Anish Giri was slightly disappointed that his blindfold game against Sergey Karjakin ended in a draw. He had hoped for more, although he was the first to stress that there were not too many objective reasons for his expectations. Karjakin sacrificed a pawn, a risky decision, but he kept good drawing chances and secured the draw without too much effort. In the rapid game the players repeated the game Kramnik-Karjakin from this tournament. On move 15 Karjakin improved with 15…c5. The position that arose led to heated discussions after the game when Giri’s optimism about his chances was heavily undermined by an enthusiastic group of some of the world’s leading grandmasters. Having listened to their opinions he concluded that in fact White has nothing at all and that Black’s perspectives are better. However, all this didn’t bring Karjakin anything when he went seriously wrong...

Giri,Anish (2690) - Karjakin,Sergey (2776) [A29]
20th Amber Rapid Monaco MNC (8), 20.03.2011
1.c4 e5 2.Nc3 Nf6 3.Nf3 Nc6 4.g3 d5 5.cxd5 Nxd5 6.Bg2 Nb6 7.0-0 Be7 8.a3 0-0 9.b4 Be6 10.d3 a5 11.b5 Nd4 12.Bb2 f6 13.Nxd4 exd4 14.Nb1 Bd5 15.Nd2 c5 16.bxc6 Bxg2 17.Kxg2 bxc6 18.Qb3+ Kh8 19.Rab1 Re8 20.Rfc1 a4 21.Qa2 c5 22.Ba1 Bf8 23.Nf3 Nd5 24.Rb7 Qd6 25.Rc2

25...g5? 26.e4 dxe3 27.Nxg5 Kg8 28.Ne4 Qe6 29.Rd7 Rad8 30.Rxd5 Qxd5 31.Qxd5+ Rxd5 32.Nxf6+ Kf7 33.Nxd5 e2 34.Bc3 e1Q 35.Bxe1 Rxe1 36.Nc3 1-0. Nicely executed by Anish.

The blindfold game between Veselin Topalov and Magnus Carlsen, a Ruy Lopez, sped to a draw when the Bulgarian grandmaster missed Black’s 19…Bxe4. In the rapid game Carlsen opted to counter Topalov’s Sicilian with the Grand Prix Attack.

Carlsen,Magnus (2815) - Topalov,Veselin (2775) [B23]
20th Amber Rapid Monaco MNC (8), 20.03.2011
1.e4 c5 2.Nc3 d6 3.f4 Nc6 4.Nf3 g6 5.Bb5 Bd7 6.0-0 a6 7.Bxc6 Bxc6 8.d3 Bg7 9.Qe1 Qd7 10.a4 f5. This allowed ‘the old trick Nd5’ which gave White very good play. 11.Nd5 fxe4 12.dxe4 Rb8 13.Ng5 Bxd5 14.exd5 Qf5 15.Ne6 Bf6 16.Qe2 h5 17.Ra3 Nh6

Black's position is ‘really horrible' and Carlsen can play for the gallery. 18.Rg3 Kd7 19.Rg5 Bxg5 20.fxg5 Qxd5 21.Nf4 Qd4+ 22.Be3 Qe4 23.gxh6 Rxh6 24.Nd5 Rhh8 25.Qd2 Rhf8 26.Re1 Rf5 27.Nb6+ Kc6 28.Bxc5 Rbf8 29.Bd4 1-0.

Standings after the eighth round

Blindfold
 
Rapid
 
Combined
1. Aronian
6
2. Anand
  Carlsen
  Grischuk
3. Gashimov
4
  Gelfand
4
  Karjakin
4
4. Topalov
4
  Ivanchuk
  Nakamura
  Giri
3
5. Kramnik
 
1. Carlsen
2. Aronian
3. Ivanchuk
5
4. Anand
4
  Gashimov
4
  Nakamura
4
5. Grischuk
  Topalov
6. Gelfand
3
  Giri
3
  Karjakin
3
  Kramnik
3
 
1. Aronian
11½
2. Carlsen
11
3. Anand
  Ivanchuk
4. Gashimov
8
  Grischuk
8
5. Nakamura
  Topalov
6. Gelfand
7
  Karjakin
7
7. Giri
6
8. Kramnik

Cross table of both sections

Click to enlarge


Player portraits: Anish Giri


Photo by John Nunn in Monaco

Anish Giri – The Netherlands. Elo rating: 2690, World ranking: 43, Date of birth: June 28, 1994. Amber highlights: This is his Amber debut.

Anish Giri makes his Amber debut at the age of 16 years, 8 months and some days, which is only five months short of the record of the youngest debutant in Amber history, Magnus Carlsen. The young Dutchman's progress has been explosive of late and it is hard to predict how high he can reach. In hindsight everything is easy to explain, but who had expected him to perform so impressively in the top group of the Tata Steel tournament last January? Optimists believed that he might do well, but had they also foreseen that Giri would beat Carlsen, get World Champion Anand on the ropes and play all his games with ambition and self-confidence?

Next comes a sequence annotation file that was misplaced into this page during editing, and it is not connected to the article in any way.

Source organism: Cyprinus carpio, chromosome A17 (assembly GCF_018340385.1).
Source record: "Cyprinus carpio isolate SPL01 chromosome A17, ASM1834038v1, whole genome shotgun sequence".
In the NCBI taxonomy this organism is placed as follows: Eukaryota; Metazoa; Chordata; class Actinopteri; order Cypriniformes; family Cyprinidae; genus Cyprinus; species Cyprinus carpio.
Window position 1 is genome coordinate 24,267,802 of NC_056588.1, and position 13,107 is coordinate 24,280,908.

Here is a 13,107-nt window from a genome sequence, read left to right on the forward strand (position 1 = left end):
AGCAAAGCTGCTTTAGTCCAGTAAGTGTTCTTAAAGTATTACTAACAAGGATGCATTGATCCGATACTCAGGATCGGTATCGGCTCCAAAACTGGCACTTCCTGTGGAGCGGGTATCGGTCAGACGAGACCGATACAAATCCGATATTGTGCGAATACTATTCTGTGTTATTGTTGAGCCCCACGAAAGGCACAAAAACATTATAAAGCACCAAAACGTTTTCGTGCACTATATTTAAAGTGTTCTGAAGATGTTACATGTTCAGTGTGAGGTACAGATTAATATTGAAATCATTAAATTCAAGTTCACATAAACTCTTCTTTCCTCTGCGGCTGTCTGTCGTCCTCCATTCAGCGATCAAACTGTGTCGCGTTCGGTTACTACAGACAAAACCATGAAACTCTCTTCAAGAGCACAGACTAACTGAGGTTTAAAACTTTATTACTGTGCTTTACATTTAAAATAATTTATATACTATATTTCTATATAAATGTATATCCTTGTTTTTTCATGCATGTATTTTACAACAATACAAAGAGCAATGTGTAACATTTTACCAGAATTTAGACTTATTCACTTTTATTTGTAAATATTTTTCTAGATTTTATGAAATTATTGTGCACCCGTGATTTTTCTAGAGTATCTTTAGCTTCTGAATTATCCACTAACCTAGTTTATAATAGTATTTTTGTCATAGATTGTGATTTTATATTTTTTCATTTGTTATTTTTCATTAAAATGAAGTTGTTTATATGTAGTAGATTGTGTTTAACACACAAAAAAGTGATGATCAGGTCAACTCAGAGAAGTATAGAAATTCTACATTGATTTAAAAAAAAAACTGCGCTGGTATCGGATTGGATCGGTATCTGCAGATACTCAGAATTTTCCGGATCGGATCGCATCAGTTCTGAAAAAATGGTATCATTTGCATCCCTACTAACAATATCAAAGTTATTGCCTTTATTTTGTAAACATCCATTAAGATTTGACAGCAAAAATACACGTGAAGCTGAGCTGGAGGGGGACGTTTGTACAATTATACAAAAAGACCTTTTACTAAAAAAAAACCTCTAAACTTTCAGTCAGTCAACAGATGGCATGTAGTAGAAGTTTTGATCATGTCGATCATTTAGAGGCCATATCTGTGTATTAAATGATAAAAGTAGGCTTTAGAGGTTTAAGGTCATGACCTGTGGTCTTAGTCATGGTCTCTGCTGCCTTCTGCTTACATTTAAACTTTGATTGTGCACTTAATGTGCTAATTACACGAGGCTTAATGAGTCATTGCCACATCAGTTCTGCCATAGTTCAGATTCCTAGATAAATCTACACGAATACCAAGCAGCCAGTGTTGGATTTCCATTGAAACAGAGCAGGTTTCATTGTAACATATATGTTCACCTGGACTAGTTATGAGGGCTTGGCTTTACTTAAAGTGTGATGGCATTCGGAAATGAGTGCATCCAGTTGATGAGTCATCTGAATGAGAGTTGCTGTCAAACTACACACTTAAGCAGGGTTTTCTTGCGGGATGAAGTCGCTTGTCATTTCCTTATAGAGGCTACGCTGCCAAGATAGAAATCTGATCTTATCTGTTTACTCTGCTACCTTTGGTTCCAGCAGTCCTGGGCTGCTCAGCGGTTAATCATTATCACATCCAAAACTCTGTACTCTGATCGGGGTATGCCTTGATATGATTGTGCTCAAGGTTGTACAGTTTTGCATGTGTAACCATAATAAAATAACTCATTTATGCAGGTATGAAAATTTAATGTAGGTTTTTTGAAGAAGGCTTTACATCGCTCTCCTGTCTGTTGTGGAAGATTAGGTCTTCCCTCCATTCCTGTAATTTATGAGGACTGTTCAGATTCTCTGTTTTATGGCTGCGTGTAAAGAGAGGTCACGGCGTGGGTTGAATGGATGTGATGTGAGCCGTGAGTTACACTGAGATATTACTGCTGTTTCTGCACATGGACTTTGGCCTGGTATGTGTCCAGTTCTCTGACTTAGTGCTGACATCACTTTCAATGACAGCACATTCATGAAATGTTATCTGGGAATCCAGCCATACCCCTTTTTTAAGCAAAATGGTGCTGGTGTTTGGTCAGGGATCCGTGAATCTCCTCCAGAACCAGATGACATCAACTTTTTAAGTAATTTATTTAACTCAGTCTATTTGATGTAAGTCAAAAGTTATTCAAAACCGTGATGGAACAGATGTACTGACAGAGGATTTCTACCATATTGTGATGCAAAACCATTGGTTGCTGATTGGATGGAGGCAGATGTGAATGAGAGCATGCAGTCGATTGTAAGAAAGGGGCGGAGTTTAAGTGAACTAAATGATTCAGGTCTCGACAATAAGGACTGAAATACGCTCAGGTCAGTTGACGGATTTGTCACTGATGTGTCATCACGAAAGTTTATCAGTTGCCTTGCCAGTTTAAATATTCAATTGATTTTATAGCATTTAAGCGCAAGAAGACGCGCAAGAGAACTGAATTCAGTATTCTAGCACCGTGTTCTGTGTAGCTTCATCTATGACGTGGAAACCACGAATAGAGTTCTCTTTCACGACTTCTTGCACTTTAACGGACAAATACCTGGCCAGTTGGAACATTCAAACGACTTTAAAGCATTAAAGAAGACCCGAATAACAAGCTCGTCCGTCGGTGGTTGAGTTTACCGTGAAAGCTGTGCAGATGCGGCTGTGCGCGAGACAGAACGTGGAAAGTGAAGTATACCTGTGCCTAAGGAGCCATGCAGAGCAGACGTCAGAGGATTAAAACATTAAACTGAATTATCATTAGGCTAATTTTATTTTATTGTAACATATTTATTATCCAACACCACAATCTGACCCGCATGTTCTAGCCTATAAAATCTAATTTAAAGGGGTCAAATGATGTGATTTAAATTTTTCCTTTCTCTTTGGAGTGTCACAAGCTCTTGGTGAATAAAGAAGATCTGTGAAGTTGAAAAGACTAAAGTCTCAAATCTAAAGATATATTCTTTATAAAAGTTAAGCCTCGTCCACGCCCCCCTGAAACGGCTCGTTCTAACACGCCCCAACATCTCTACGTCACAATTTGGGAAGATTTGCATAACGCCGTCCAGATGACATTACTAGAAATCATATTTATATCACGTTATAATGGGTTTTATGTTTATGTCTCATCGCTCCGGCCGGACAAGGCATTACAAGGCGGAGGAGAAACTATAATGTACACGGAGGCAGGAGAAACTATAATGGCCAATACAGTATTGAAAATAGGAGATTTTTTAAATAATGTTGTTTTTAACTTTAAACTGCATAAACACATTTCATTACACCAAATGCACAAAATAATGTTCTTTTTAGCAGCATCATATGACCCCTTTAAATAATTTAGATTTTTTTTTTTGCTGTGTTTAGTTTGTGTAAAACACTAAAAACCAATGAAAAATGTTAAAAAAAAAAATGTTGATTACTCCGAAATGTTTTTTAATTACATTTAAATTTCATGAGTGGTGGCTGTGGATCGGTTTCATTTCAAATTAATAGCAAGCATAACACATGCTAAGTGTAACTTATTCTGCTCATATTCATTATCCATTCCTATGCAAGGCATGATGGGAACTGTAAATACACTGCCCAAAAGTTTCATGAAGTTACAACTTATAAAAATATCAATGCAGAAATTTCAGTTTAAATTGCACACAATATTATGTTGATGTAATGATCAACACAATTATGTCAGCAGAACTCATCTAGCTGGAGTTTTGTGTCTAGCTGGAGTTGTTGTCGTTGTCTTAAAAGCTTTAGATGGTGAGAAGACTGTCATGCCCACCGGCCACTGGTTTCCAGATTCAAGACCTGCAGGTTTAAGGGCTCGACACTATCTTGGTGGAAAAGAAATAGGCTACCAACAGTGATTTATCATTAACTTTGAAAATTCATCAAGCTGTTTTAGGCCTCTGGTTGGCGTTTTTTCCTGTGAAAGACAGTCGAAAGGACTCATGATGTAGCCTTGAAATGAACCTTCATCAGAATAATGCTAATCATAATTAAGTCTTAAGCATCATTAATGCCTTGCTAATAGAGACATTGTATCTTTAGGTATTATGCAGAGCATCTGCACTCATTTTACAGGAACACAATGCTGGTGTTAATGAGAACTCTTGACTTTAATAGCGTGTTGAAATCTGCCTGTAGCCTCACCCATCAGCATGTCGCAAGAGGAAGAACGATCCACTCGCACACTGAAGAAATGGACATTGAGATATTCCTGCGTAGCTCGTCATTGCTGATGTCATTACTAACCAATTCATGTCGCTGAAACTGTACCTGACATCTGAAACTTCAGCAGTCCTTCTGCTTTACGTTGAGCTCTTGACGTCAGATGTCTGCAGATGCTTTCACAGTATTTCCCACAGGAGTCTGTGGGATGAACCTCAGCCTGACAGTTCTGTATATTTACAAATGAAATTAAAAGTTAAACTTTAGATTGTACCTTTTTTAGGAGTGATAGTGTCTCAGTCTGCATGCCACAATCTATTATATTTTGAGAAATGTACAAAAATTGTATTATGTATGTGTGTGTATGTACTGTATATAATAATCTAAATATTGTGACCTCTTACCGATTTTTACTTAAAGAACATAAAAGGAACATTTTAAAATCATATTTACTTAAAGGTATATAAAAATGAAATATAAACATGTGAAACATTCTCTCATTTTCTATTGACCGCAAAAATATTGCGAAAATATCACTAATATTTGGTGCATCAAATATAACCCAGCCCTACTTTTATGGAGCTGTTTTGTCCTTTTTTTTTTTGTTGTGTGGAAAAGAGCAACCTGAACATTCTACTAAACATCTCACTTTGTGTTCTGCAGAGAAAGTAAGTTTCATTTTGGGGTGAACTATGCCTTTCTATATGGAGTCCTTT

When three years ago, Anish Giri, together with his Russian mother, Nepalese father and two sisters, settled in the Netherlands, it was clear that Dutch chess life had been enriched by a remarkable talent. After all Giri had already won the Russian U-12 Junior Championship. Still, no one could have expected at the time how remarkable his talent really was and that he would storm the world rankings with giant leaps of more than 100 points a year.

In 2009 Giri became Dutch champion (true, many favourites were absent) and one month later he held his own (and remained unbeaten) in the double round-robin in Hoogeveen against Ivanchuk, Judit Polgar and Tiviakov. The year 2010 started with a bang when in Wijk aan Zee he won the strong B-Group and qualified for this year's top group in the process. A further highlight was his tour de force in the Sigeman Tournament in Malmö, Sweden, where he only dropped half a point and reached a Performance Rating of 2920.

The first set-back he experienced at the NH Tournament in Amsterdam. Giri had a brilliant start but a shaky finish and a loss in the blitz-play-off against Nakamura cost him the coveted ticket to the Amber tournament. Or so it seemed. At the Olympiad in Khanty-Mansiysk he remained unbeaten, won the bronze medal on Board 4 (TPR 2730) and was invited after all.

Source: Amber 2011 web site

Links

The games are being broadcast live on the official web site and on the chess server Playchess.com. If you are not a member you can download the free PGN reader ChessBase Light, which gives you immediate access. You can also use the program to read, replay and analyse PGN games. New and enhanced: CB Light 2009!


Topics Amber 2011
Discussion and Feedback Join the public discussion or submit your feedback to the editors


Discuss

Rules for reader comments

 
 

Not registered yet? Register